In the current study, we evaluated in vivo the anti-inflammatory effect of melatonin on neutrophil migration to the injury-induced stimulus. Neutrophils were rapidly recruited to the injury site post injury, peaked at ∼6 h, and dismissed at ∼24 h (Fig. 1A, B and C). Using the model, we examined the role of exogenous melatonin in neutrophil migration at 3 h post injury. The results showed that exogenous melatonin obviously inhibited the neutrophil migration in a dose- and time-dependent manner (Fig. 1E and G). Although the administrated concentration of melatonin was higher than the physiological level in zebrafish, the actually effective concentration would decrease dramatically using micro-injection treatment instead of the water-delivery way. Taking advantage of the model, we further detected the dynamic movement behavior of neutrophils to analyze if their activity was regulated by melatonin. During the course of 0.5 h of live imaging, the neutrophils were monitored to migrate to the tail fin tissues. The analysis indicated that the motion speed of neutrophils had no significant difference between the melatonin treatment and the control group. This motion activity was also indexed by the area and roundness of neutrophils. Overall, melatonin only regulated the number of neutrophils that were recruitment but did not affect their motion activity, such as speed and roundness, in the caudal fin. Here, we supposed that melatonin just impaired the directional neutrophils migration toward the injury, but did not affect the random cell motility. Previous studies demonstrated that melatonin could play a positive (Pena et al. 2007, Ren et al. 2015) or negative (Lotufo et al. 2001) effect in neutrophil function. By incorporating the inconsistent effects of melatonin in previous studies (Lotufo et al. 2001, Pena et al. 2007), we inferred that the ultimate role of melatonin could result from the initial pathophysiological conditions and the various application concentrations.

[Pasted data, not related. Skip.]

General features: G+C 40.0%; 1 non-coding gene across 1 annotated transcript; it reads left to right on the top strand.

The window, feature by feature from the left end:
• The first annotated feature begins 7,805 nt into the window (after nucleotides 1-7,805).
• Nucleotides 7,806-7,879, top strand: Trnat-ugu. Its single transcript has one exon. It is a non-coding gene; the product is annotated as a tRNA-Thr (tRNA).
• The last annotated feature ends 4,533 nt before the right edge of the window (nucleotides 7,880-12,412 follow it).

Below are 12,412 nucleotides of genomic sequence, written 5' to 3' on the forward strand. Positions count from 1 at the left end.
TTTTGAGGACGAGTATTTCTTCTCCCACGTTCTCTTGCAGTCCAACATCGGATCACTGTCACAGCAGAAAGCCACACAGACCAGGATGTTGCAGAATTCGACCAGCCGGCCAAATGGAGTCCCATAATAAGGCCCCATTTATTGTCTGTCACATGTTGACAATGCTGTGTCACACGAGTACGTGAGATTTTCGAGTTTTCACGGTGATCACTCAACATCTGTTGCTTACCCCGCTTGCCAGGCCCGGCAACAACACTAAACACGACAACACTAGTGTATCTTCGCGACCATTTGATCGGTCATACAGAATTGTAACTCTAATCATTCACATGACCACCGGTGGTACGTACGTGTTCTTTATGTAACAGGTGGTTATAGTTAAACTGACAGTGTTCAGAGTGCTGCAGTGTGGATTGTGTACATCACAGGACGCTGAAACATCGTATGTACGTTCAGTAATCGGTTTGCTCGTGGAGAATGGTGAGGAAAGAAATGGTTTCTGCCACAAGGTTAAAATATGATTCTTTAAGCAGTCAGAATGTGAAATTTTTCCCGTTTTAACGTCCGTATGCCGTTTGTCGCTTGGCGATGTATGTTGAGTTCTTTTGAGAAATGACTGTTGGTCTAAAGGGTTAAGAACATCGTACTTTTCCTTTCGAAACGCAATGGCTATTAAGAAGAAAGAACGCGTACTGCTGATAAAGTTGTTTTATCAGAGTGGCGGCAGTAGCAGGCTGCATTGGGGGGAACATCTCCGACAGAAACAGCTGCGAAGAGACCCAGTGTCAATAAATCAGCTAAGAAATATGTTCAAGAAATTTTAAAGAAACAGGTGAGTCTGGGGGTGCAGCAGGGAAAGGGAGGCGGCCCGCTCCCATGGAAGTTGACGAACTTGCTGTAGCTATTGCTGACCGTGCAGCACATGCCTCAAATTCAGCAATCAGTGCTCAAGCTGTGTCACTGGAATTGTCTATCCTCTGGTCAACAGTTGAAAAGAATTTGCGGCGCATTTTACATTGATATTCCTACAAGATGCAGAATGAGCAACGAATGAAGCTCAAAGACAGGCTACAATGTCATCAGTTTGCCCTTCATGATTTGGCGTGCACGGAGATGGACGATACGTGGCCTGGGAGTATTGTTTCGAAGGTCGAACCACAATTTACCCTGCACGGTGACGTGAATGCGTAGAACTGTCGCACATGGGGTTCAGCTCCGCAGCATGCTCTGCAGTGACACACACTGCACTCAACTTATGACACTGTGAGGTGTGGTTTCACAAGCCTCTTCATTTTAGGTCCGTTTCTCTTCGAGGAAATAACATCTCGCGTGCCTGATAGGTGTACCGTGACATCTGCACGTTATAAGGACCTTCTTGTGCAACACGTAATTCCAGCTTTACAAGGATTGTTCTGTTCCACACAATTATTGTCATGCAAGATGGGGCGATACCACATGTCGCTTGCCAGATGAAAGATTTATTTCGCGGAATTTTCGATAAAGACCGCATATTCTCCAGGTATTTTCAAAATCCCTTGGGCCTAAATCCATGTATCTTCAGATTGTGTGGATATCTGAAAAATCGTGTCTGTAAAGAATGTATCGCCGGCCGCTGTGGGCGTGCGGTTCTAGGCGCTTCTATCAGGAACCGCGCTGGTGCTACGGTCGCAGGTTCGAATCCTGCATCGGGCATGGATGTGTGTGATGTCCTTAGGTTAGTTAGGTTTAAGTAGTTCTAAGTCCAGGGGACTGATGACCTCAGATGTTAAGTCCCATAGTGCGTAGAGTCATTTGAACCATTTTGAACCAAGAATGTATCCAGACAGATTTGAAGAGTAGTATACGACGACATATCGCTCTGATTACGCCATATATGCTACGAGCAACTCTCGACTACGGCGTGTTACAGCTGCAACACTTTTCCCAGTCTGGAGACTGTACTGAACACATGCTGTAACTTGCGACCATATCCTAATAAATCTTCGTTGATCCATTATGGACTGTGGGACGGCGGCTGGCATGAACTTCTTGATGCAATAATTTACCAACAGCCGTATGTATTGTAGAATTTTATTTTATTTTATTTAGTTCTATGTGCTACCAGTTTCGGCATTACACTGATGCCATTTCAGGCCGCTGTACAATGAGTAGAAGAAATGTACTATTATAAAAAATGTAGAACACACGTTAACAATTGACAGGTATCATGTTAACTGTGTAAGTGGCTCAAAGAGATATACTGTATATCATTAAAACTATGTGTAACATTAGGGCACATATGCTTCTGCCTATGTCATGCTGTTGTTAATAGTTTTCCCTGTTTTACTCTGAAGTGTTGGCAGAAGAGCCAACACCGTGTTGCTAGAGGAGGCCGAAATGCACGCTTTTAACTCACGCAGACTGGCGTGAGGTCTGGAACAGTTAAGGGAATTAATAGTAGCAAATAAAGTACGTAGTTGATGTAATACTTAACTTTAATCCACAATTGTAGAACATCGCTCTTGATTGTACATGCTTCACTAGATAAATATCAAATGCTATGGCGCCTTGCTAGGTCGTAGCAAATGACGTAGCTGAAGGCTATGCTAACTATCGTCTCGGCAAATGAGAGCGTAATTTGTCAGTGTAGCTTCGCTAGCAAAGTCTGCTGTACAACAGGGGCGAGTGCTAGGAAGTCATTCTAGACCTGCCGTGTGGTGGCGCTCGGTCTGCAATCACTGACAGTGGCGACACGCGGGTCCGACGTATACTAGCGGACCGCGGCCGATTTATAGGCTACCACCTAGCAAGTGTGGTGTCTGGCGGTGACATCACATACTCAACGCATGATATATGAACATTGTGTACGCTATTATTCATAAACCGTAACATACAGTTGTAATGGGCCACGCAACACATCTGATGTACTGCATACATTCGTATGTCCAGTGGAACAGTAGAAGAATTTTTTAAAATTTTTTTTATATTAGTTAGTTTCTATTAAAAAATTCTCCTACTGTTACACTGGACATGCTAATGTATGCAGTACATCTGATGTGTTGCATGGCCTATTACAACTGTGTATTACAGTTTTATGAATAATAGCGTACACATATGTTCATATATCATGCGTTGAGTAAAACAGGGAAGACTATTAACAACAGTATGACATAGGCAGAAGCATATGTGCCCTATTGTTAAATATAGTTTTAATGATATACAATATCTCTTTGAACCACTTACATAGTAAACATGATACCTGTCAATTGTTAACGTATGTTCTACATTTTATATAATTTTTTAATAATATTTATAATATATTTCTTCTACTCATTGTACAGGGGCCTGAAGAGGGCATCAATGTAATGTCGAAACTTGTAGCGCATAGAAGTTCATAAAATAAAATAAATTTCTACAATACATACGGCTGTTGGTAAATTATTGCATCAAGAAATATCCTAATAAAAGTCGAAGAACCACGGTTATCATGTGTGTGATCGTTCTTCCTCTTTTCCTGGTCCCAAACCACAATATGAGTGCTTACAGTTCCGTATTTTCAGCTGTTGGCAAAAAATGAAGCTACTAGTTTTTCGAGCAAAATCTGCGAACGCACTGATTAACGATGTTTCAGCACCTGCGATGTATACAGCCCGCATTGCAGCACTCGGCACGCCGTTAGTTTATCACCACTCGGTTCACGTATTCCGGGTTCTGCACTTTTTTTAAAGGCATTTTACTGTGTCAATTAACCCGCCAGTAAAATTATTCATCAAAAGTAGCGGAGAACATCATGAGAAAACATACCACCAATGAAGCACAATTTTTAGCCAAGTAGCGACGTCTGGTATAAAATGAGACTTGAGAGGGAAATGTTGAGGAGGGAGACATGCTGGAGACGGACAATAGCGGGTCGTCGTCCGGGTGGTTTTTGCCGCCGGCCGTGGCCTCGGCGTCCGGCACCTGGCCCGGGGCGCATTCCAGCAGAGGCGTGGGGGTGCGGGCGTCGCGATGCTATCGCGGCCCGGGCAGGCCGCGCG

Subsequently, we wanted to determine if a melatonin receptor participated in the process, and if so, which one. Using a specific primer, we found that melatonin receptors 1a, 1b, and 1c were all expressed in the embryo and especially in the leukocytes (Fig. 3A and B). Then, the melatonin receptor antagonists luzindole (MT1/MT2) and prazosin (MT3) were adopted to analyze the receptor function. Both receptor antagonists could block the inhibited migration effect of melatonin on neutrophils (Fig. 3C and D). Indeed, the melatonin receptor was involved in the migration process with melatonin treatment. Moreover, we aimed to reveal the potential mechanism of melatonin in neutrophil migration. MAPK/ERK proteins regulate many inflammatory events related to neutrophils, such as extracellular trap formation and adhesion to the endothelial cell monolayer (Pillinger et al. 1998, Rosenthal et al. 1998, Hakkim et al. 2011). Thus, we detected the influence of melatonin on the p-ERK protein expression level in zebrafish. The results showed that melatonin dramatically suppressed the ERK phosphorylation with melatonin treatment at the total protein level and the cellular level post tail fin injury (Fig. 4A and C). Whether ERK protein played a role in neutrophil migration became the main issue. We found that PD0325901, an MEK inhibitor, could significantly block the ERK phosphorylation using western blot and immunohistochemistry detection (Fig. 5A and C). With PD0325901 treatment, neutrophils exhibited faint migration ability to the injury site, as reflected in the migrating number (Fig. 5C and D). Finally, the cascaded steps of neutrophil migration were spectated using transgenic zebrafish labeled as both vessel and neutrophil to evaluate the ERK effect on neutrophil behavior. In vivo imaging revealed that PD0325901 significantly inhibited neutrophils transmigrating across the vessel endothelial cells (Fig. 6C and D). PD0325901 did not decrease the total number of neutrophils in the vessel (Fig. 6E). We also found that both PD0325901 and melatonin could inhibit migrated-related adhesion molecular expression. Therefore, we conclude that ERK may affect the expression of neutrophils or endothelial cell adhesion molecules. Thus, the adherence of neutrophils to the endothelial cells may loosen and result in the difficult transmigration across the vessel of neutrophils.